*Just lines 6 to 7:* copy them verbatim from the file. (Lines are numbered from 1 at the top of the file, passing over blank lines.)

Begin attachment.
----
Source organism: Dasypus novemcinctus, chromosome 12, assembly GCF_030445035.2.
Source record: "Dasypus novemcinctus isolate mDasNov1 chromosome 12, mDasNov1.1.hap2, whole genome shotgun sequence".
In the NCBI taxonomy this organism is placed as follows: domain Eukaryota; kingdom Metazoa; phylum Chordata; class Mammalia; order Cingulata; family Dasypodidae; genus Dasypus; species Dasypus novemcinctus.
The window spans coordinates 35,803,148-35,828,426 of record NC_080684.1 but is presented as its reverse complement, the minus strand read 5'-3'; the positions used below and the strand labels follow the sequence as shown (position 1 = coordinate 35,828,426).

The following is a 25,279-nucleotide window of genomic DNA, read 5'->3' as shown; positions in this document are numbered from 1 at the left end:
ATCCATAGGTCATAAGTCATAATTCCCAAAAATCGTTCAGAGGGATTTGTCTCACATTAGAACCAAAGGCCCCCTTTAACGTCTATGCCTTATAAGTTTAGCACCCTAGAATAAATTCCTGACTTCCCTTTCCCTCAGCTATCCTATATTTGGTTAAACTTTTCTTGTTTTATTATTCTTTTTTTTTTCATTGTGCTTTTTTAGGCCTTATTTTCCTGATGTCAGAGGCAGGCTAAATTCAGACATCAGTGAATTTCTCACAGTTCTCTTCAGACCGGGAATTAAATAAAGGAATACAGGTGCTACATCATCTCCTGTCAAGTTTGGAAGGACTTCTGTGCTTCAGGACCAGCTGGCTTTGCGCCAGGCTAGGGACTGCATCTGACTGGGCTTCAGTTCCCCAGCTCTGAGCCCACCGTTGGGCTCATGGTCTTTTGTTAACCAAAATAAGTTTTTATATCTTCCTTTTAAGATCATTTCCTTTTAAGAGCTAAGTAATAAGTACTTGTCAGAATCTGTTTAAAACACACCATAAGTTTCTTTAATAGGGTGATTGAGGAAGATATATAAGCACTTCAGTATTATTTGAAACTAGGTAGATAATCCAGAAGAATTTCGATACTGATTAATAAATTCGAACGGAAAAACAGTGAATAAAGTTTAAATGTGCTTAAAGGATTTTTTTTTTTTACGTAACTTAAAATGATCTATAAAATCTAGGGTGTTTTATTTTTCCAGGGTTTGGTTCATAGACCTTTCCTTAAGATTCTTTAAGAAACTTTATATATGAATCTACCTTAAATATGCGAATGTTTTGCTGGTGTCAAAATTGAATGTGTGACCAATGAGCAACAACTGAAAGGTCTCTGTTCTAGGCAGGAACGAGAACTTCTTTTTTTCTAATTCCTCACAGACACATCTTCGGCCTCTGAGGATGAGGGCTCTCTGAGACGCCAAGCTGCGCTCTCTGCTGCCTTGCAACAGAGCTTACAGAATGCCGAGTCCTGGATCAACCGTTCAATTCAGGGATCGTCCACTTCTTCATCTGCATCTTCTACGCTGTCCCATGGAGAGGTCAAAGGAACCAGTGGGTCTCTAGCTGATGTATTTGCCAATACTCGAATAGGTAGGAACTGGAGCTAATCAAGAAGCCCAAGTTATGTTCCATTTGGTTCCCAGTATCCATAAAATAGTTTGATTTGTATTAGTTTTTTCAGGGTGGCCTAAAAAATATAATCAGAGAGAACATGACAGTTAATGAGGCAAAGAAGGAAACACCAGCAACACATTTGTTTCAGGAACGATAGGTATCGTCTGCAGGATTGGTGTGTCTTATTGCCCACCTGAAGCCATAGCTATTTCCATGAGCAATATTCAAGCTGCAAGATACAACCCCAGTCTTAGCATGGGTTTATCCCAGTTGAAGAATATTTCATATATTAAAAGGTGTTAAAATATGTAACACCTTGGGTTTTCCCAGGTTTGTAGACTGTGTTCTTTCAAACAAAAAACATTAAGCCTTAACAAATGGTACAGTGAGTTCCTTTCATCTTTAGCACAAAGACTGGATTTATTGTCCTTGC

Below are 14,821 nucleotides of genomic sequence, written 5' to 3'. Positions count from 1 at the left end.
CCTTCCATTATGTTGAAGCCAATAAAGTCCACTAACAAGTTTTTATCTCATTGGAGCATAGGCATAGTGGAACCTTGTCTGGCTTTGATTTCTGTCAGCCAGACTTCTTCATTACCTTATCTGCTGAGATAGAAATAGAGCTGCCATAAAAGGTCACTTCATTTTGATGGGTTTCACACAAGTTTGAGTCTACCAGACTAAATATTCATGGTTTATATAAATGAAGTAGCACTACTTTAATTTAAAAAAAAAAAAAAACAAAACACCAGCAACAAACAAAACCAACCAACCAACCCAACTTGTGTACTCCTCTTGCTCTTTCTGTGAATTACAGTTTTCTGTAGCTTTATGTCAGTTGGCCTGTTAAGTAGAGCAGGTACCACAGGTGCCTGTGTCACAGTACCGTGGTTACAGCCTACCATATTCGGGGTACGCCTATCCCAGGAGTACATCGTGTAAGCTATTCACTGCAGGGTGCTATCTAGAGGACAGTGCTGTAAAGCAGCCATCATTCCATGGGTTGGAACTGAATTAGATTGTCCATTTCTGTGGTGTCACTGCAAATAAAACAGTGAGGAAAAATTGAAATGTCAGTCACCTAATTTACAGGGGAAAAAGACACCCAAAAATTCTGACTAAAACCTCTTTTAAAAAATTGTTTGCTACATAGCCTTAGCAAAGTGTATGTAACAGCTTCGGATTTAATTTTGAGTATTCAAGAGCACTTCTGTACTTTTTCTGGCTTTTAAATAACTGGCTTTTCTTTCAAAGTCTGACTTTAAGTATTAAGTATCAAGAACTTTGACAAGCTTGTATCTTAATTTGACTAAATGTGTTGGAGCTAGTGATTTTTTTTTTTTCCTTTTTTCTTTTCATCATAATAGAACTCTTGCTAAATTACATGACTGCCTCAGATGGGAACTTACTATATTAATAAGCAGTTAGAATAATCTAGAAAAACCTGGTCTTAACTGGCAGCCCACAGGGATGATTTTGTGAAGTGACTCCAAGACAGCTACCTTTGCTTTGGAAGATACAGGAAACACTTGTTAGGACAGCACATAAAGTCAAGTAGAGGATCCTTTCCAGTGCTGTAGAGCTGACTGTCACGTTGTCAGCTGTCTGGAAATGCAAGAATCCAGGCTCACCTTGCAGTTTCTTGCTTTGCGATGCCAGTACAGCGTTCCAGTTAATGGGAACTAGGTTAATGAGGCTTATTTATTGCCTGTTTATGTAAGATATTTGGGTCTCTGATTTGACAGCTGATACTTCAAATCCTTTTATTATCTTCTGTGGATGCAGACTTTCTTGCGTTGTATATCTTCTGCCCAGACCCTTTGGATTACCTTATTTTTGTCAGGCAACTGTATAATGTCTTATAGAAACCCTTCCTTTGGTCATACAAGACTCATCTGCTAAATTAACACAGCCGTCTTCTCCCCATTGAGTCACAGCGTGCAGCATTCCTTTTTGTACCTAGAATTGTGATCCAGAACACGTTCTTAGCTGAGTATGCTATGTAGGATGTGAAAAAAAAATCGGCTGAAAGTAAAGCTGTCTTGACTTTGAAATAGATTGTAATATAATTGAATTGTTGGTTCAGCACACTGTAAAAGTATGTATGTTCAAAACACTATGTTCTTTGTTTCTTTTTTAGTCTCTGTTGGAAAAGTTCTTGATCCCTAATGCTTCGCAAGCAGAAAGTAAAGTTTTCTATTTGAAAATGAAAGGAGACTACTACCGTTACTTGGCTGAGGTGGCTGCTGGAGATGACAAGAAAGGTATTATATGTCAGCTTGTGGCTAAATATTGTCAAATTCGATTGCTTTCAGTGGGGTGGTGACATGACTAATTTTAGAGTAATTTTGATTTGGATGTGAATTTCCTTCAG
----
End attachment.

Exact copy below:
ATCCATAGGTCATAAGTCATAATTCCCAAAAATCGTTCAGAGGGATTTGTCTCACATTAGAACCAAAGGCCCCCTTTAACGTCTATGCCTTATAAGTTTAGCACCCTAGAATAAATTCCTGACTTCCCTTTCCCTCAGCTATCCTATATTTGGTTAAACTTTTCTTGTTTTATTATTCTTTTTTTTTTCATTGTGCTTTTTTAGGCCTTATTTTCCTGATGTCAGAGGCAGGCTAAATTCAGACATCAGTGAATTTCTCACAGTTCTCTTCAGACCGGGAATTAAATAAAGGAATACAGGTGCTACATCATCTCCTGTCAAGTTTGGAAGGACTTCTGTGCTTCAGGACCAGCTGGCTTTGCGCCAGGCTAGGGACTGCATCTGACTGGGCTTCAGTTCCCCAGCTCTGAGCCCACCGTTGGGCTCATGGTCTTTTGTTAACCAAAATAAGTTTTTATATCTTCCTTTTAAGATCATTTCCTTTTAAGAGCTAAGTAATAAGTACTTGTCAGAATCTGTTTAAAACACACCATAAGTTTCTTTAATAGGGTGATTGAGGAAGATATATAAGCACTTCAGTATTATTTGAAACTAGGTAGATAATCCAGAAGAATTTCGATACTGATTAATAAATTCGAACGGAAAAACAGTGAATAAAGTTTAAATGTGCTTAAAGGATTTTTTTTTTTTACGTAACTTAAAATGATCTATAAAATCTAGGGTGTTTTATTTTTCCAGGGTTTGGTTCATAGACCTTTCCTTAAGATTCTTTAAGAAACTTTATATATGAATCTACCTTAAATATGCGAATGTTTTGCTGGTGTCAAAATTGAATGTGTGACCAATGAGCAACAACTGAAAGGTCTCTGTTCTAGGCAGGAACGAGAACTTCTTTTTTTCTAATTCCTCACAGACACATCTTCGGCCTCTGAGGATGAGGGCTCTCTGAGACGCCAAGCTGCGCTCTCTGCTGCCTTGCAACAGAGCTTACAGAATGCCGAGTCCTGGATCAACCGTTCAATTCAGGGATCGTCCACTTCTTCATCTGCATCTTCTACGCTGTCCCATGGAGAGGTCAAAGGAACCAGTGGGTCTCTAGCTGATGTATTTGCCAATACTCGAATAGGTAGGAACTGGAGCTAATCAAGAAGCCCAAGTTATGTTCCATTTGGTTCCCAGTATCCATAAAATAGTTTGATTTGTATTAGTTTTTTCAGGGTGGCCTAAAAAATATAATCAGAGAGAACATGACAGTTAATGAGGCAAAGAAGGAAACACCAGCAACACATTTGTTTCAGGAACGATAGGTATCGTCTGCAGGATTGGTGTGTCTTATTGCCCACCTGAAGCCATAGCTATTTCCATGAGCAATATTCAAGCTGCAAGATACAACCCCAGTCTTAGCATGGGTTTATCCCAGTTGAAGAATATTTCATATATTAAAAGGTGTTAAAATATGTAACACCTTGGGTTTTCCCAGGTTTGTAGACTGTGTTCTTTCAAACAAAAAACATTAAGCCTTAACAAATGGTACAGTGAGTTCCTTTCATCTTTAGCACAAAGACTGGATTTATTGTCCTTGC

Below are 14,821 nucleotides of genomic sequence, written 5' to 3'. Positions count from 1 at the left end.